The problems experienced by RBS during the banking crisis – involving a string of scandals emerging across a range of RBS’s businesses – have made cleaning up its operations a mammoth task. Last month the management of RBS, which had to be bailed out by the Government in 2008, was forced to issue another profit warning.

RBS, still 73 per cent owned by the taxpayer, took a hit of £2.5bn, including an extra £500m to top up provisions for payment protection insurance mis-selling by the retail bank to more than £4bn. The retail side of the institution was also fined £56m after its creaky IT systems locked millions of customers out of their accounts.

Meanwhile, the business banking operation is on tenterhooks as regulators complete a report into the activities of RBS’s Global Restructuring Group, which dealt with financially strained clients and was accused by the former government adviser Lawrence Tomlinson of forcing viable business to the wall. The bank’s treatment of small businesses was the subject of a critical report by the former Bank of England deputy governor Sir Andrew Large which said it had “failed” to lend.

The investment banking unit was heavily fined for both Libor and foreign exchange rate-fixing, while the latest profit warning contained £1.5bn of provisions to cover litigation relating to its sale of toxic US mortgages.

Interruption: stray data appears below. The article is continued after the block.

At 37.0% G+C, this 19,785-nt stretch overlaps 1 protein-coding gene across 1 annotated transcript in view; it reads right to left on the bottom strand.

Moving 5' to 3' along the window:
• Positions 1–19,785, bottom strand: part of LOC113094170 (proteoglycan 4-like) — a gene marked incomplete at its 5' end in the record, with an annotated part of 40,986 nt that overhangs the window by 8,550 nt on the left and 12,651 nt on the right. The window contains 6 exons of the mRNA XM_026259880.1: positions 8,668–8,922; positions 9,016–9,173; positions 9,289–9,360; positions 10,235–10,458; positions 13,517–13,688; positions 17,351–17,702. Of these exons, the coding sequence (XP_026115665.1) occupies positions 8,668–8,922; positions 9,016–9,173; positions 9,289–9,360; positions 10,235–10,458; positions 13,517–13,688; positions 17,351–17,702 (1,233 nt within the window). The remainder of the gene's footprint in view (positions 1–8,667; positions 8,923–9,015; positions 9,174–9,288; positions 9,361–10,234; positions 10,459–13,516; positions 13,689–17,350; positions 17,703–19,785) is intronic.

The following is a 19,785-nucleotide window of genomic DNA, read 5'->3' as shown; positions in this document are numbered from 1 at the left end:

Costs such as these have contributed to the bank’s reporting an annual loss every year since the crisis of 2007-08, including for last year.

David Hillman, spokesperson for the Robin Hood Tax campaign, which presses for a tax on banks’ financial transactions, said of the ex-RBS dominance of the challengers: “It’s disturbing that so many bankers who were in senior roles when the sector crashed are still in top jobs today. We must hope that the mistakes of the past are not repeated.

“It’s down to the Government to ensure the financial sector is fit for purpose. Our concern is that ministers are rowing back on a series of much-needed reforms.”

Unison’s general secretary Dave Prentis said: “Nurses, teaching assistants, town hall workers and other public servants will be angry that senior executives from a bank whose irresponsible lending resulted in millions being taken from the public purse are now part of the new vanguard of banking on the high street.

“Were it not for the reckless behaviour of their and other City institutions, the UK’s public services might have been spared such severe spending cuts, and public sector workers might have avoided years of wage freezes.”

Responding to the concerns, Ms Gadhia said: “Failure will give you as many lessons as you’re willing to learn”. She has previously said she called Sir Richard Branson after executives were being pushed harder and harder for more profit and to back up and sell risky sub-prime mortgages.

Mr Lynam said he became an RBS employee through its acquisition of NatWest. “RBS was the biggest bank in the world and by far the biggest in the UK, with for example nearly one in three UK businesses banking with it at one stage. Given its former scale and the number of acquisitions it made, it is not really surprising that there are lots of former RBS employees working for lots of different banks, including some in CEO roles,” he said.